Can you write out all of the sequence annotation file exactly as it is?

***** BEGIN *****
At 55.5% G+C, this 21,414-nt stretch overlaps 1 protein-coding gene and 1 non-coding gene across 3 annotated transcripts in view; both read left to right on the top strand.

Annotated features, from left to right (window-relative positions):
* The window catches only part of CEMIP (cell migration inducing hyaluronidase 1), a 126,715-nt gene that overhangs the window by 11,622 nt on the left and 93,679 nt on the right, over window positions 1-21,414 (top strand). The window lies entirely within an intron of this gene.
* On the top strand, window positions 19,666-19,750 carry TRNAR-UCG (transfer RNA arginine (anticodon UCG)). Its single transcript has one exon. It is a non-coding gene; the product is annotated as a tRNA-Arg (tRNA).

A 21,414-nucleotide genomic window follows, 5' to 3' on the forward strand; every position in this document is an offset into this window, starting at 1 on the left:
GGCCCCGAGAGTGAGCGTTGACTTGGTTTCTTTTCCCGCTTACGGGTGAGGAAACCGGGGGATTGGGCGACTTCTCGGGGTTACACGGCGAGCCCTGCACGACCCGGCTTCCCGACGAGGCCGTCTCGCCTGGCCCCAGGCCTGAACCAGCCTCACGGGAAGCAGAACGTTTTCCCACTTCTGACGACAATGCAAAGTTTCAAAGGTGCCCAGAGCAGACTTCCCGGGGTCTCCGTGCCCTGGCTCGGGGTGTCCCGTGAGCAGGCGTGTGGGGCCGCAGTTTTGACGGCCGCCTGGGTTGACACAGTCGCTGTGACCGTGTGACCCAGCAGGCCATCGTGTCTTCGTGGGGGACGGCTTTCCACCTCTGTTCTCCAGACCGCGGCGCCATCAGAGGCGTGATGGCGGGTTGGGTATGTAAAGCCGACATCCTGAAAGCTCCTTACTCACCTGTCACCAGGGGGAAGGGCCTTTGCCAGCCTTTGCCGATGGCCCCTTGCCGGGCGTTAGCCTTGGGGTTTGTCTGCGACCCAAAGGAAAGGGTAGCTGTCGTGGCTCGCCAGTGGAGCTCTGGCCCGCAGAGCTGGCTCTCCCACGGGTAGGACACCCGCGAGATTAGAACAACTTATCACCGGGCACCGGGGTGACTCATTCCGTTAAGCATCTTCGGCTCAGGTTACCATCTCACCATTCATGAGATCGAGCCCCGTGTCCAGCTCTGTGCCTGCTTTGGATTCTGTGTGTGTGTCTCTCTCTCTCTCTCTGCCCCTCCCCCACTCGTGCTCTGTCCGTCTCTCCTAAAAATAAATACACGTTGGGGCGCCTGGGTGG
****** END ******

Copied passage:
At 55.5% G+C, this 21,414-nt stretch overlaps 1 protein-coding gene and 1 non-coding gene across 3 annotated transcripts in view; both read left to right on the top strand.

Annotated features, from left to right (window-relative positions):
* The window catches only part of CEMIP (cell migration inducing hyaluronidase 1), a 126,715-nt gene that overhangs the window by 11,622 nt on the left and 93,679 nt on the right, over window positions 1-21,414 (top strand). The window lies entirely within an intron of this gene.
* On the top strand, window positions 19,666-19,750 carry TRNAR-UCG (transfer RNA arginine (anticodon UCG)). Its single transcript has one exon. It is a non-coding gene; the product is annotated as a tRNA-Arg (tRNA).

A 21,414-nucleotide genomic window follows, 5' to 3' on the forward strand; every position in this document is an offset into this window, starting at 1 on the left:
GGCCCCGAGAGTGAGCGTTGACTTGGTTTCTTTTCCCGCTTACGGGTGAGGAAACCGGGGGATTGGGCGACTTCTCGGGGTTACACGGCGAGCCCTGCACGACCCGGCTTCCCGACGAGGCCGTCTCGCCTGGCCCCAGGCCTGAACCAGCCTCACGGGAAGCAGAACGTTTTCCCACTTCTGACGACAATGCAAAGTTTCAAAGGTGCCCAGAGCAGACTTCCCGGGGTCTCCGTGCCCTGGCTCGGGGTGTCCCGTGAGCAGGCGTGTGGGGCCGCAGTTTTGACGGCCGCCTGGGTTGACACAGTCGCTGTGACCGTGTGACCCAGCAGGCCATCGTGTCTTCGTGGGGGACGGCTTTCCACCTCTGTTCTCCAGACCGCGGCGCCATCAGAGGCGTGATGGCGGGTTGGGTATGTAAAGCCGACATCCTGAAAGCTCCTTACTCACCTGTCACCAGGGGGAAGGGCCTTTGCCAGCCTTTGCCGATGGCCCCTTGCCGGGCGTTAGCCTTGGGGTTTGTCTGCGACCCAAAGGAAAGGGTAGCTGTCGTGGCTCGCCAGTGGAGCTCTGGCCCGCAGAGCTGGCTCTCCCACGGGTAGGACACCCGCGAGATTAGAACAACTTATCACCGGGCACCGGGGTGACTCATTCCGTTAAGCATCTTCGGCTCAGGTTACCATCTCACCATTCATGAGATCGAGCCCCGTGTCCAGCTCTGTGCCTGCTTTGGATTCTGTGTGTGTGTCTCTCTCTCTCTCTCTGCCCCTCCCCCACTCGTGCTCTGTCCGTCTCTCCTAAAAATAAATACACGTTGGGGCGCCTGGGTGG